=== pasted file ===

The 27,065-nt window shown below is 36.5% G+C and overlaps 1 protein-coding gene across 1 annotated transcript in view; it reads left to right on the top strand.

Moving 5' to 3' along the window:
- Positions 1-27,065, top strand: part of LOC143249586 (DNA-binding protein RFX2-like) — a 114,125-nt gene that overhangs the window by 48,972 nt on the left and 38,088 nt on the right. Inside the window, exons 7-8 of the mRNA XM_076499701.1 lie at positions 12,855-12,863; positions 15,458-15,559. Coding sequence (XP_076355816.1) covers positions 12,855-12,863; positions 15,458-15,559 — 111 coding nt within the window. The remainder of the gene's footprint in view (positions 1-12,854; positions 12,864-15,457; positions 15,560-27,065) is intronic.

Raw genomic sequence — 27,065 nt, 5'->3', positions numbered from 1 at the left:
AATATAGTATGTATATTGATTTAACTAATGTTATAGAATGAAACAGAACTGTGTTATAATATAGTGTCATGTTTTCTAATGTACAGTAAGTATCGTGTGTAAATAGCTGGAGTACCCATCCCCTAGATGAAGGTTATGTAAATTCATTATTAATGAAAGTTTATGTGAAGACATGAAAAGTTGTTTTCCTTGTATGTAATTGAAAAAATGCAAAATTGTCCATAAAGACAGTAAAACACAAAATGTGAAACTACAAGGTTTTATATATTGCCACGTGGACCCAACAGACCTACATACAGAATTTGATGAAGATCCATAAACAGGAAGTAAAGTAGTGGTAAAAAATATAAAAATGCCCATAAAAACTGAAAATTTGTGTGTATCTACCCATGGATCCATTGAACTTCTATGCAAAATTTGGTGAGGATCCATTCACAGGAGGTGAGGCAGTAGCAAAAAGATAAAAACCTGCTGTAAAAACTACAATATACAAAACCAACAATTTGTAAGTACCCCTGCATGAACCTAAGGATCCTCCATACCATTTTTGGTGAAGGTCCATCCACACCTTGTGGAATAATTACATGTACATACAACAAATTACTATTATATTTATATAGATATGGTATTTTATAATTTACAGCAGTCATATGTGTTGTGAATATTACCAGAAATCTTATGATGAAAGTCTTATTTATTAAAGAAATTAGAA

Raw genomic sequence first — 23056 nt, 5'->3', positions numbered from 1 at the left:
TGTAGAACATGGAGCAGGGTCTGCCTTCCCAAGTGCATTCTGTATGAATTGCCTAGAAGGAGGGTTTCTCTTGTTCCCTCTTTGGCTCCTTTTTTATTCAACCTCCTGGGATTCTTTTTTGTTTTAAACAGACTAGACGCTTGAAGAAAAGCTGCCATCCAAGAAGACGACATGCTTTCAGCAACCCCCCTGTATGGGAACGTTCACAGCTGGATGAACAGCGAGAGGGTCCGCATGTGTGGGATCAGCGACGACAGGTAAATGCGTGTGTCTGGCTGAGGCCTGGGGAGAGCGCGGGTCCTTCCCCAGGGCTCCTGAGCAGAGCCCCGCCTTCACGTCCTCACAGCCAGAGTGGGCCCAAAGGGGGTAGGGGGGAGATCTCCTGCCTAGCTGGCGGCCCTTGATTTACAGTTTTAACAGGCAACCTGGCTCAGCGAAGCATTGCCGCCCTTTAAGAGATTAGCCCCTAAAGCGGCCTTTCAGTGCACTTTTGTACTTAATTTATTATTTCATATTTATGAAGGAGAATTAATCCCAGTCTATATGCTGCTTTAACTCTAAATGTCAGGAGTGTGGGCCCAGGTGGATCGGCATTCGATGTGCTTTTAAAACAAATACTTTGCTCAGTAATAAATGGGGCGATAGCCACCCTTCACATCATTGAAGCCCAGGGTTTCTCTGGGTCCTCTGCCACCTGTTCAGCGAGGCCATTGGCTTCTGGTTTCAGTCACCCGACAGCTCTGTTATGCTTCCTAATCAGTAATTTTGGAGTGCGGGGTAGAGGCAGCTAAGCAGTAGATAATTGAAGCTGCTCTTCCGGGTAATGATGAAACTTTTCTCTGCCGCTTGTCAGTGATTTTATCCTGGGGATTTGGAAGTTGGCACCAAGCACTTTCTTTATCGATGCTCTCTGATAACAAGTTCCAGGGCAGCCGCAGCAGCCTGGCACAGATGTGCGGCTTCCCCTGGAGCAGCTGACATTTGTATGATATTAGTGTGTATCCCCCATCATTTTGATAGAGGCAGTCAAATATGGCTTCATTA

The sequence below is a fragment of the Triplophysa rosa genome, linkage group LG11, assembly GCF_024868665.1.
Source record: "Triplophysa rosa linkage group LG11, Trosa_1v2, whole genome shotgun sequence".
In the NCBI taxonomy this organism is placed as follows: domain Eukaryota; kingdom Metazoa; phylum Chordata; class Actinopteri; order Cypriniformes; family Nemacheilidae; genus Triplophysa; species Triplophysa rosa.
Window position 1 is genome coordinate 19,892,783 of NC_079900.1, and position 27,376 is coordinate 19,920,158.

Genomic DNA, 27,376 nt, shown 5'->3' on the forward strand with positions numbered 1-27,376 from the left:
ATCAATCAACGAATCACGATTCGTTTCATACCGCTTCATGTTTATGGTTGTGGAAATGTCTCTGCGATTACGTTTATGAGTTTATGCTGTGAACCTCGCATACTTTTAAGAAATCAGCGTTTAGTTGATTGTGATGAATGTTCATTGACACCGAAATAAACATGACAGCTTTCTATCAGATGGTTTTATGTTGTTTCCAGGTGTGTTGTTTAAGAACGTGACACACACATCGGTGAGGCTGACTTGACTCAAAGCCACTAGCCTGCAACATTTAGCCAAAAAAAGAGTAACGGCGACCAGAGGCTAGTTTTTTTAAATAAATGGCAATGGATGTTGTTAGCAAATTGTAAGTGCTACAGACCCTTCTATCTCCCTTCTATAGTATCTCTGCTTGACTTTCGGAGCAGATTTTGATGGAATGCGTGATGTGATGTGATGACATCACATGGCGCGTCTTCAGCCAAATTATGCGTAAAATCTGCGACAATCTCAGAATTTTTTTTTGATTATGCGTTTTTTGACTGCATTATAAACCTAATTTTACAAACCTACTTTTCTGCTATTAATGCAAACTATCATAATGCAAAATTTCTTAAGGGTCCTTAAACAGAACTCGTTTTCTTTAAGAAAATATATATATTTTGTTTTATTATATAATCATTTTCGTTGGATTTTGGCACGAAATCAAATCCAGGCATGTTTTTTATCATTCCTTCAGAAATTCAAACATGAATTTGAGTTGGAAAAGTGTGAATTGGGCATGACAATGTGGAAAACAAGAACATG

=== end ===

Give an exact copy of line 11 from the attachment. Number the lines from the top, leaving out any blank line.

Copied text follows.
Window position 1 is genome coordinate 19,892,783 of NC_079900.1, and position 27,376 is coordinate 19,920,158.